Tuesday Poem by O-Jeremiah Agbaakin


(for Akinsanya Damilola)

does not start    with a boy     holding

his phantoms     in a polythene.

i know    what the river    thinks

of the splashes   fractured    off its skin.

at the salon    the artisan shears    us

to our skull    & a piece     of every man

falls     to the floor.

later a boy    would lumber

the hair in a sack    to a waste-truck


it starts   with fingers    trembling

when you hold     the broken    bone pieces

from the crash site    the way father shook

at his ribs   wrapped     in the nylon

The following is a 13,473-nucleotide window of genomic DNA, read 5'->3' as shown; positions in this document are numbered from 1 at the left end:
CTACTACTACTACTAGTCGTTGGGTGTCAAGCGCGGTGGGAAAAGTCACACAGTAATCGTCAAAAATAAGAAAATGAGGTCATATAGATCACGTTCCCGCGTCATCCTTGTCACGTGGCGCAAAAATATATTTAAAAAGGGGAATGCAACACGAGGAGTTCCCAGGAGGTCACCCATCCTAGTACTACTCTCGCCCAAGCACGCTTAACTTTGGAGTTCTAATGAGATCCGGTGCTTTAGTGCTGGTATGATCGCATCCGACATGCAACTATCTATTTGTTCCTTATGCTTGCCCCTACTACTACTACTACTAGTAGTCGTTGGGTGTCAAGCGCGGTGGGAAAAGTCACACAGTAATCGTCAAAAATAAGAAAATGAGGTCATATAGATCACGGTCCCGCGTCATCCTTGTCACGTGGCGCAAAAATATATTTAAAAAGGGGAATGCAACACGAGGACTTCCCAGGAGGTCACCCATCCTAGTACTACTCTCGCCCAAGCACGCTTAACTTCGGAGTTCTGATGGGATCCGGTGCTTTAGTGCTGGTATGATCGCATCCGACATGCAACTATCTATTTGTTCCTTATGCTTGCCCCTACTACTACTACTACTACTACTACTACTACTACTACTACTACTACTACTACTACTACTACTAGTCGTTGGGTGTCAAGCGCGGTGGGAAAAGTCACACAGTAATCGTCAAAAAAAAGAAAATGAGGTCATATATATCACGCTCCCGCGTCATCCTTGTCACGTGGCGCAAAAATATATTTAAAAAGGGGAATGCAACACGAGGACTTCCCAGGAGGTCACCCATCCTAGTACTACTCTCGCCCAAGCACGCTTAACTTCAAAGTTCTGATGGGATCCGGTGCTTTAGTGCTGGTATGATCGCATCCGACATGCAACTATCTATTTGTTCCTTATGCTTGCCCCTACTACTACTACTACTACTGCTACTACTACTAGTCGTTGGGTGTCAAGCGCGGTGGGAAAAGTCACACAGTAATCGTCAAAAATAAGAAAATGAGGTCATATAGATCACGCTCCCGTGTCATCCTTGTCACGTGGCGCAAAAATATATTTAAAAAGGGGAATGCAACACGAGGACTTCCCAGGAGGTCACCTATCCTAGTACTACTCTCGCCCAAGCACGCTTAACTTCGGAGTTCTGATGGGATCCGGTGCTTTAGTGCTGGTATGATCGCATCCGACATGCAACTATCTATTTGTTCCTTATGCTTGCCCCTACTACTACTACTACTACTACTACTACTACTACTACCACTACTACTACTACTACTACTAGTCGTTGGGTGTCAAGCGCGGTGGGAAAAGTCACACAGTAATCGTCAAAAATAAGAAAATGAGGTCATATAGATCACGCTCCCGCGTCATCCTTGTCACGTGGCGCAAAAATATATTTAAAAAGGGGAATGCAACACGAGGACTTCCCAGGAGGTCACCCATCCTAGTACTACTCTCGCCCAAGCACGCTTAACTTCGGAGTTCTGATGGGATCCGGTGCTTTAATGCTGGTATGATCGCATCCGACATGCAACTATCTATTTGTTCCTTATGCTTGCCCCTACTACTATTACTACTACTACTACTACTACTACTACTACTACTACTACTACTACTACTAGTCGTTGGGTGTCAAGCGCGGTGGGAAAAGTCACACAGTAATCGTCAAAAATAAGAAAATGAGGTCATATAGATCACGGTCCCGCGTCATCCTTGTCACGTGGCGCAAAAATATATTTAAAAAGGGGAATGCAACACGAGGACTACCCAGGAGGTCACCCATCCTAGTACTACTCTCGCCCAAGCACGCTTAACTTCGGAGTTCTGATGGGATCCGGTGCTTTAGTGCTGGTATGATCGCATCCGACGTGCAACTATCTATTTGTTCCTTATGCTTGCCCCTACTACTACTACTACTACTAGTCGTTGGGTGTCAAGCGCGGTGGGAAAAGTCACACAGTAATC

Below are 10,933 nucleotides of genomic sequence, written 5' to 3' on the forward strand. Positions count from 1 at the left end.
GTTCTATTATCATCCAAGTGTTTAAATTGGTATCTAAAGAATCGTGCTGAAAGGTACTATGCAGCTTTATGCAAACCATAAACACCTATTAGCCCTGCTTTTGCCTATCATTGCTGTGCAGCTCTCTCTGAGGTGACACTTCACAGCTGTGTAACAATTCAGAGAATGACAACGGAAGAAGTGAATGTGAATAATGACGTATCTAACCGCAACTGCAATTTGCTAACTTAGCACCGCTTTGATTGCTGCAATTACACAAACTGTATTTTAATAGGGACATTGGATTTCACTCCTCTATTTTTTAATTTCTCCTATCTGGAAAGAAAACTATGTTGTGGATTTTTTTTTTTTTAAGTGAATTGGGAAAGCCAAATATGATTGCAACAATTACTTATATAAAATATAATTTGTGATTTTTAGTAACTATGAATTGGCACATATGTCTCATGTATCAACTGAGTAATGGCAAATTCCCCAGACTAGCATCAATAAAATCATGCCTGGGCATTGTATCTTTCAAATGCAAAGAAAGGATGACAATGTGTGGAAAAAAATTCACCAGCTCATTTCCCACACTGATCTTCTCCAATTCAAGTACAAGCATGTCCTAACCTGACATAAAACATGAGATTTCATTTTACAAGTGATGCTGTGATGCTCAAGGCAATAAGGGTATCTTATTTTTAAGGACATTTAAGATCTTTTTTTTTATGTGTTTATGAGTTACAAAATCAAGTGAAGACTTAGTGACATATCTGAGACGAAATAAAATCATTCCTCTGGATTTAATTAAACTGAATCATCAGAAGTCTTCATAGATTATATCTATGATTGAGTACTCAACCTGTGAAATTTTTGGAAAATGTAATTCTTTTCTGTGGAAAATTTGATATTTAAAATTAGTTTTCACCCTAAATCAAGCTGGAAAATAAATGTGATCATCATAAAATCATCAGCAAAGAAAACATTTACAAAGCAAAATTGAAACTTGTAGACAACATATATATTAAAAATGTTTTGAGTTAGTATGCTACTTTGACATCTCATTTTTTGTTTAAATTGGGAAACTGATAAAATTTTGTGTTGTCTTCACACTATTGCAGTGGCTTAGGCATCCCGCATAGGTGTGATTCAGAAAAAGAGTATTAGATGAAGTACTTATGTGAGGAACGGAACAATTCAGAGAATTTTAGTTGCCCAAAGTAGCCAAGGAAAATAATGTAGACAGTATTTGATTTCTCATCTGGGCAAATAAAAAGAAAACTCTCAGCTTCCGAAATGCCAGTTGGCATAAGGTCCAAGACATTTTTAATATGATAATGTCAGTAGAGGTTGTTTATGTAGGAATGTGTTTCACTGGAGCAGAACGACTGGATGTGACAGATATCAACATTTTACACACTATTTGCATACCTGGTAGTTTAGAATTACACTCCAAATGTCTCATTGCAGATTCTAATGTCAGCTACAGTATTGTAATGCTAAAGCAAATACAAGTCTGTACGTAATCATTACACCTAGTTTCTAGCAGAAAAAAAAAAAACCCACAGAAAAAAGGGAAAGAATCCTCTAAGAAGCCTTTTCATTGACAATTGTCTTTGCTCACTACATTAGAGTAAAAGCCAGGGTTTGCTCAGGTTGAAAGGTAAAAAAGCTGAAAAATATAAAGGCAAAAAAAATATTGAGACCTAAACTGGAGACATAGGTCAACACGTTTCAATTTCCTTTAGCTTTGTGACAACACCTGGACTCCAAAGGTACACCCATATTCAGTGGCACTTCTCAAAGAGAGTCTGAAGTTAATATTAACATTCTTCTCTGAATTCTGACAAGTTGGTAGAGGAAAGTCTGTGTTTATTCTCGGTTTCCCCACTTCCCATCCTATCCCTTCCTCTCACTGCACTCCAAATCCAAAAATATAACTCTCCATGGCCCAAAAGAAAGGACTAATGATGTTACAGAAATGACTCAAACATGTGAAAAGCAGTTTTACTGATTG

of Eve’s     crimson chest.

i do    admit.

analogy is a weak      makeshift    here:

brittle fingernails     poking in my Bible

mother’s hair    loss trapped    in comb’s teeth,

all numbered        on God’s abacus

& lips flaked   by harmattan wind–

are not    even close    to this

i break my words      like kolanut

in a book     for you.

they are    no longer mine.

fission is the villain      here.

i know    father never cleaves    back.

boy, yet    you are    whole!

like a sickle moon     in a dark sky

boy   you are   whole!


O-Jeremiah Agbaakin is a poet, editor, journalist and a lawyer in training.